US singer Bill Withers, whose hits include Lean on Me, Lovely Day and Ain’t No Sunshine, has died from heart complications.

He was 81.

The three-time Grammy Award winner, who withdrew from making music in the mid-1980s, died on Monday in Los Angeles, a family statement said.

His death comes as the public has drawn inspiration from his music during the coronavirus pandemic, with health care workers, choirs, artists and more posting their own renditions of Lean on Me to help get through the difficult times.

“We are devastated by the loss of our beloved, devoted husband and father,” the family statement said.

“A solitary man with a heart driven to connect to the world at large, with his poetry and music, he spoke honestly to people and connected them to each other.

“As private a life as he lived close to intimate family and friends, his music forever belongs to the world. In this difficult time, we pray his music offers comfort and entertainment as fans hold tight to loved ones.”

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Withers’ songs during his brief career have become the soundtracks of countless engagements, weddings and backyard parties.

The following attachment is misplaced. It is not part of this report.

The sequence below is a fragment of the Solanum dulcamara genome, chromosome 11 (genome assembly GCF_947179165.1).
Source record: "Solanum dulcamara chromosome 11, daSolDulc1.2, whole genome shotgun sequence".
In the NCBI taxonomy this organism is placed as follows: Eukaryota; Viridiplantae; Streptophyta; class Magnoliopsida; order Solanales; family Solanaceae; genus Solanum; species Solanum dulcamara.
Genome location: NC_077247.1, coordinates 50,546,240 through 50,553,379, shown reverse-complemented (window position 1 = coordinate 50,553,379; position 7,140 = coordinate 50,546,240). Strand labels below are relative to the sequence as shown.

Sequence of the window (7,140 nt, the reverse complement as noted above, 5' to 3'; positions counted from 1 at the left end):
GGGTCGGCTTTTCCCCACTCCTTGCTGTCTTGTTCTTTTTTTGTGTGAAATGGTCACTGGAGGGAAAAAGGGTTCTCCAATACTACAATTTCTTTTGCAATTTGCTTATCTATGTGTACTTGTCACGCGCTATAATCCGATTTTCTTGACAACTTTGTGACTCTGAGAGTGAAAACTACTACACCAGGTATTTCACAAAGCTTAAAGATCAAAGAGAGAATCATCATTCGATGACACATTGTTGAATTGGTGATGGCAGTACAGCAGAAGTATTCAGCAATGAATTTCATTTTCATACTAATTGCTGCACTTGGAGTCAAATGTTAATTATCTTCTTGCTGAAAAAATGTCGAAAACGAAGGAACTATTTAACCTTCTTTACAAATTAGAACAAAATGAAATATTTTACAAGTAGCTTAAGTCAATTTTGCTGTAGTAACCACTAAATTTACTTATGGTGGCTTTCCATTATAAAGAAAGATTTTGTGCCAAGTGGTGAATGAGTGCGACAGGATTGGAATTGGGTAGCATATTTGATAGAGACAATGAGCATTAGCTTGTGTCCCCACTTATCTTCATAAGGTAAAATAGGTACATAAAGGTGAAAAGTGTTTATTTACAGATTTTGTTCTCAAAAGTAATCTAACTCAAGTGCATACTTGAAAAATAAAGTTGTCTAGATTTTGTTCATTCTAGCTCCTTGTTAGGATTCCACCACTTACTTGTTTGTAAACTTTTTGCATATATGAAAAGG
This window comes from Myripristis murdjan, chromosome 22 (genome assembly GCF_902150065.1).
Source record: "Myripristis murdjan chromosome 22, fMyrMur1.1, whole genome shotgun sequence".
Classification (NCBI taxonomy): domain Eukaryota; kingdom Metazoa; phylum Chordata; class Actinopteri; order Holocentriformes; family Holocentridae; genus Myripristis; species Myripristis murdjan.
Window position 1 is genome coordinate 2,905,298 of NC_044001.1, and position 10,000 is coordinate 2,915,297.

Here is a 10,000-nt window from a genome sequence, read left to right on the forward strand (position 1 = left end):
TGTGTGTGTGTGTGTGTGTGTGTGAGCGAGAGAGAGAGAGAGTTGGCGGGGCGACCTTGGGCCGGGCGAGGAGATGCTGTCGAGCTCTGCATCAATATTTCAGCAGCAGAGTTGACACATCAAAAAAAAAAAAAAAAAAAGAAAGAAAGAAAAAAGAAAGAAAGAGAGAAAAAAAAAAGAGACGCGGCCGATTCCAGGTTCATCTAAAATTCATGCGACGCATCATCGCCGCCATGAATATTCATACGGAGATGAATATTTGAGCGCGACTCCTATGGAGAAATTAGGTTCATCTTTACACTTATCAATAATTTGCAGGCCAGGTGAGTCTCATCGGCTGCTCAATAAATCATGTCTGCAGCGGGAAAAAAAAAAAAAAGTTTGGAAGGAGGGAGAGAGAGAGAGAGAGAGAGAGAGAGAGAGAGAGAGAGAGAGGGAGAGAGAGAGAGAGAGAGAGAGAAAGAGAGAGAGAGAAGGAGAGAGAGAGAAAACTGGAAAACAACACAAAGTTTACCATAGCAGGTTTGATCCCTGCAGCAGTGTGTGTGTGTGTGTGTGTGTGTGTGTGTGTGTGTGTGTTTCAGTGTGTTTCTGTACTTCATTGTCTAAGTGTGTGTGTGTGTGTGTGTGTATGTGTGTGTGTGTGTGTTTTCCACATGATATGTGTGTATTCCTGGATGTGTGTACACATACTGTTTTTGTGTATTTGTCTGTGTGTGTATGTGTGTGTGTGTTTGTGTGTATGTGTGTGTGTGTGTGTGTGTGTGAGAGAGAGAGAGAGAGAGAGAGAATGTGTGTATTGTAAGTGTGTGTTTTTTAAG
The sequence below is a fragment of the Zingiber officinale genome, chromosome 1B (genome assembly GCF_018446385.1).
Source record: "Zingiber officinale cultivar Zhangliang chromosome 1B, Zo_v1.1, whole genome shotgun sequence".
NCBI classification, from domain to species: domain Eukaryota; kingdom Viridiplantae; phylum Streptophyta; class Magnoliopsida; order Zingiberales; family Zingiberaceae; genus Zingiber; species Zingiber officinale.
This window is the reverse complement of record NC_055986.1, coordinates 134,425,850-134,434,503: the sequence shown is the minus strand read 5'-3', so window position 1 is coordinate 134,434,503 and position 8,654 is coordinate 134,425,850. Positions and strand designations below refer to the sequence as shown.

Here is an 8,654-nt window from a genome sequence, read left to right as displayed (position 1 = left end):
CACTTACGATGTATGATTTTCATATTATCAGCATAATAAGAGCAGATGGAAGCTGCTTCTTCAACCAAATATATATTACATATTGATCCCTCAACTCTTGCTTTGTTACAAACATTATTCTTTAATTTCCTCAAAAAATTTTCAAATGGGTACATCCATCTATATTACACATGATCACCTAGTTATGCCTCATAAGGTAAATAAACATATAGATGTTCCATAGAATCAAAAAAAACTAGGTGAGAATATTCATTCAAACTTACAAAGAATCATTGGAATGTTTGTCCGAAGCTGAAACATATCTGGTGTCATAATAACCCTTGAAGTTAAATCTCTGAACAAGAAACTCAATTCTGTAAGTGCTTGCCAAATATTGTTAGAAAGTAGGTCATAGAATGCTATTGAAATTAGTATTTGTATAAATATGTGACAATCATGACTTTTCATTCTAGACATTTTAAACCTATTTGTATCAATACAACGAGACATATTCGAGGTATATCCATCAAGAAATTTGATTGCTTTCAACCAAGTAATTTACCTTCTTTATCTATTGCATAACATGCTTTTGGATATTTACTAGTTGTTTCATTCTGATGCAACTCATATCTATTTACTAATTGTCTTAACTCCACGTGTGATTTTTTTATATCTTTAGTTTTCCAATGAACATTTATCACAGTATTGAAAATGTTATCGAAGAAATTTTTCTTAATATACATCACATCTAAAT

Lean on Me, a paean to friendship, was performed at the inaugurations of both Barack Obama and Bill Clinton.

Ain’t No Sunshine and Lean on Me are among Rolling Stone’s list of the 500 Greatest Songs of All Time.

His death caused a torrent of appreciation on social media, including from former Obama adviser Valerie Jarrett, who said Withers’ music has been a cherished part of her life.

“It added to my joy in the good times, and also gave me comfort and inspiration when I needed it most,” she tweeted.

Singer Jose James said “we need his message of unity now more than ever”.

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Susanna Hoffs sent “peace and love” and Billy Dee Williams tweeted “your music cheered my heart and soothed my soul”.

His Live at Carnegie Hall in 1973 made Rolling Stone’s 50 Greatest Live Albums of All Time.

“The hardest thing in songwriting is to be simple and yet profound. And Bill seemed to understand, intrinsically and instinctively, how to do that,” Sting said in Still Bill, a 2010 documentary of Withers.

He was awarded Grammys as a songwriter for Ain’t No Sunshine in 1971 and for Just the Two Of Us in 1981.

In 1987, Bill received his ninth Grammy nomination and third Grammy as a songwriter for the re-recording of the 1972 hit Lean on Me by Club Nouveau.

He was inducted into the Rock and Roll Hall of Fame in 2015 by Stevie Wonder.

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Withers also was inducted into the Songwriters Hall of Fame in 2005.

“I’m not a virtuoso, but I was able to write songs that people could identify with. I don’t think I’ve done bad for a guy from Slab Fork, West Virginia,” Withers told Rolling Stone in 2015.

He is survived by his wife, Marcia, and children, Todd and Kori.